Robert F. "Bob" Harik
1933 - 2016
Bob Harik worked for many years
to honor and preserve the memory of soldiers killed in action in
He obtained photos of the soldiers and their grave markers so that websites and organizations could create memorials
to insure that these heroes would not be forgotten. He was personally responsible for finding photos of over
400 soldiers, half that number are of men who served in the 22nd Infantry.
He was dedicated and tireless in
his work and his enthusiasm and passion left me in awe of him. I
loved talking with him
and enjoyed his accounts of searching for and finding information and photos. He had a great sense of humor and a
wonderful outlook on life which was inspiring.
Bob touched a lot of people with
his work. There are many in the 22nd Infantry who will be forever
grateful to him
for his dedication in honoring our comrades. I will personally miss the awesome friend I came to see in him.
It was an honor to be able to work with him.
---- Michael Belis September 11, 2016
Robert Frank Harik, 83,
peacefully passed from this life on August 18, 2016 with family
by his side. Although he lost
a courageous fight against prostate cancer, he did not let cancer take away his humor and loving spirit.
Bob was born in Wilkes-Barre, PA on March 17, 1933. He served in the U.S. Coast Guard and the Merchant Marines,
before joining the Federal Aviation Administration in 1958 as an Air Traffic Controller. He went on to become
a facility manager, branch manager and division manager before retiring in 1989.
In retirement, he was able to pursue his love of fly fishing and golf. He was also a tireless volunteer helping to locate photographs
for memorial online tributes of Vietnam Veterans who sacrificed so dearly for their country. Bob was always eager to help his fellow man.
Bob was a loving husband, father, grandfather and great-grandfather who leaves behind his wife Pat, children Doug, Debbie,
Rob (Dianna), Ron (Pam), and Stephanie (Chad); grandchildren Ashley, Jessica, Brad, Michael, Avalon, Allyssa, Shannon,
Samantha, Henry, and Max; and great-grandchildren Kyle, Ethan, William, Tyler, and Jayden. He was predeceased
by his mother, father, five brothers and two sisters.
A memorial service will be held at St. James of Jerusalem Episcopal Church in Yuba City on September 3.
A celebration of Bob's life, to which all family and friends are invited, will be held at 1:00 p.m. on Sunday, September 11
at Peach Tree Golf and Country Club, 2043 Simpson Dantoni Road, Marysville.
In lieu of flowers, the family requests that donations be made to your favorite charitable organization in Bob's honor.
Send Condolences to
Published in Appeal Democrat from Sept. 1 to Sept. 2, 2016
The following is the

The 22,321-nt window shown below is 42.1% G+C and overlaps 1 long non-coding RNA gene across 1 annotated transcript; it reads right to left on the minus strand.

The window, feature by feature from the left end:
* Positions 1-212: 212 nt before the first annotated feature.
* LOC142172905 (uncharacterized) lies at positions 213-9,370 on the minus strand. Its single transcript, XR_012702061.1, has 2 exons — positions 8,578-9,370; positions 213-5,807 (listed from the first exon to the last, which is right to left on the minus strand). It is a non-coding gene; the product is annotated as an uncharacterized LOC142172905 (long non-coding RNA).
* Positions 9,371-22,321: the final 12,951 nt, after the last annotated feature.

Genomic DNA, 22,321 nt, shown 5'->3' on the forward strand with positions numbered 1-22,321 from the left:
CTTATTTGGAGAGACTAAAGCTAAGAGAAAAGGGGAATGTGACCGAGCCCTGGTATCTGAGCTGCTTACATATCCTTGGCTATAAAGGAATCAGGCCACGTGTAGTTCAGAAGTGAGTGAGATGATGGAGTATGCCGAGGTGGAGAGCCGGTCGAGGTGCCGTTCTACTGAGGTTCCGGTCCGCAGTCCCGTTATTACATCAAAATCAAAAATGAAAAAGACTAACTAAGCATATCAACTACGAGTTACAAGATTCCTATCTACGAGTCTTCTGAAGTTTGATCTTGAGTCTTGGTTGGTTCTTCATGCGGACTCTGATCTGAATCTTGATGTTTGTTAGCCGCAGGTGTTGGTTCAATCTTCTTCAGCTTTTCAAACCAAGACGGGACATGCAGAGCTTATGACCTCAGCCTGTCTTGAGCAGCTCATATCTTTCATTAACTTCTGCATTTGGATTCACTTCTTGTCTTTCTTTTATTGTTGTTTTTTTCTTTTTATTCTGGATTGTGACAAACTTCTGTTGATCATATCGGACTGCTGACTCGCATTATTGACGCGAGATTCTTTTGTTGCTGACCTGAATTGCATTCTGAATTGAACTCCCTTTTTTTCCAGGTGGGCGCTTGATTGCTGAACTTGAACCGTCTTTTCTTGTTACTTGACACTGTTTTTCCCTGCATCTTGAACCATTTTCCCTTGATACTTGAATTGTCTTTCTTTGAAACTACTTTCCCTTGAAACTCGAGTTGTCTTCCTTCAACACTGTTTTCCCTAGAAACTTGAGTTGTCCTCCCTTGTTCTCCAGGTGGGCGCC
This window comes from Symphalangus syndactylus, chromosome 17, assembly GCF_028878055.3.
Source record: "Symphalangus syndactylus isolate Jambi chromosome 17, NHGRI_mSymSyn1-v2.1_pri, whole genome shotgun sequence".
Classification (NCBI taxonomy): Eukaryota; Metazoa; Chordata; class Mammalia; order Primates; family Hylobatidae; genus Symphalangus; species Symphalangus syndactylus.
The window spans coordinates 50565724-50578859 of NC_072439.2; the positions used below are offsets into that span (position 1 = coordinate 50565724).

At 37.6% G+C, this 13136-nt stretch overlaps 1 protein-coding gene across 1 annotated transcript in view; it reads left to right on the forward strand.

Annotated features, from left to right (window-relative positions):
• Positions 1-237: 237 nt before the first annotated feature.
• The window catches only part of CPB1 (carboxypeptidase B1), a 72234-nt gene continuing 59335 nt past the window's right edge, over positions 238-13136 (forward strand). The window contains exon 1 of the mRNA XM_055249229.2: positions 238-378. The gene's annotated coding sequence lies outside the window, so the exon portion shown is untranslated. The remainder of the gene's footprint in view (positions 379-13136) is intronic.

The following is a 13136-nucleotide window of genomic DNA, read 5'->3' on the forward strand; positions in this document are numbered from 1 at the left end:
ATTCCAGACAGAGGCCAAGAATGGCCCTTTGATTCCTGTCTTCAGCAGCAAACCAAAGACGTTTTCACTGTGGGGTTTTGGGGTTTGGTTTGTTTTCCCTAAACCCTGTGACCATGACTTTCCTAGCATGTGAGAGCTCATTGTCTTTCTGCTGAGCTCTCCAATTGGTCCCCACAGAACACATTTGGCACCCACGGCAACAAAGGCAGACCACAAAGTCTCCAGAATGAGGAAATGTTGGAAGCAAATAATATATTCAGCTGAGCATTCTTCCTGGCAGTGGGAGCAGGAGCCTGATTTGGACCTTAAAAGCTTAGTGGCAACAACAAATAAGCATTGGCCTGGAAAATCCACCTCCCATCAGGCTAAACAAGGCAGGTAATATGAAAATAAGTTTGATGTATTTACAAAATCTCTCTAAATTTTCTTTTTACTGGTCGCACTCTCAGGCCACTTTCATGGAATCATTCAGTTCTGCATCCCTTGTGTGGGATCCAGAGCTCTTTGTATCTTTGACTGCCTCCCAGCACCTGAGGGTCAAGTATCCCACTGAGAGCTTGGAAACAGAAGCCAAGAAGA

recommendation I submitted to the DMOR committee nominating Bob
Honorary Member of the 22nd Infantry Regiment during the 2012-2013 time frame:
To the Organization responsible
for determining the categories of Distinguished Member of the
I would like to bring to your attention someone deserving of the title of Honorary Member of the Regiment.The individual's name is
Yuba City, CA
For the past five years Bob Harik has worked constantly and tirelessy on behalf of veterans of the 1st Battalion 22nd Infantry
from Vietnam. His efforts have resulted in accomplishments which exactly define the phrase "Outstanding contributions
to Regimental continuity, tradition and esprit de corps."
Bob Harik is 70 plus years old, and was not a member of the Regiment. He did serve in the US Coast Guard and was employed
by the FAA. His association with the 22nd Infantry began five years ago when talking with a neighbor and friend whose son,
Lee R. Bays, was killed in Vietnam while serving with 1/22 Infantry. The family was not familiar with computers and the internet,
and Bob offered to look up information concerning their son and the unit he served in, in order to help the family understand better
their son's Army service and the circumstances of his death.
Upon getting in touch with the webmaster of the 1st Battalion 22nd Infantry website, Bob was able to find contact information
for a few veterans who served in the same Company at the same time as Lee R. Bays. Talking with these veterans by e-mail
and by telephone, Bob began to gather information which could help the Bays family to learn more about their son's life
and death in Vietnam. From the veterans he contacted Bob was able to expand his list of names for veterans who served
with Bays. Harik then searched for phone numbers and addresses of these names, contacted each, and he told each one in turn
that he had been in touch with several of their fellow veterans, and got them talking to each other.
He has convinced them to share the memories and photos they each have of their service with 1/22, and has either obtained
their photos and sent them to me, or directed them to contact me directly, so that I could post those photos on the
1st Battalion website, so they may be shared with all. As each veteran is found by Bob and directed to me, I attempt to get them
to join our Society. I would suggest that several new members of our Society over the past five years, who served in
Company A 1/22 during the years 1966-68, are members because Bob found them and got them into our communication base.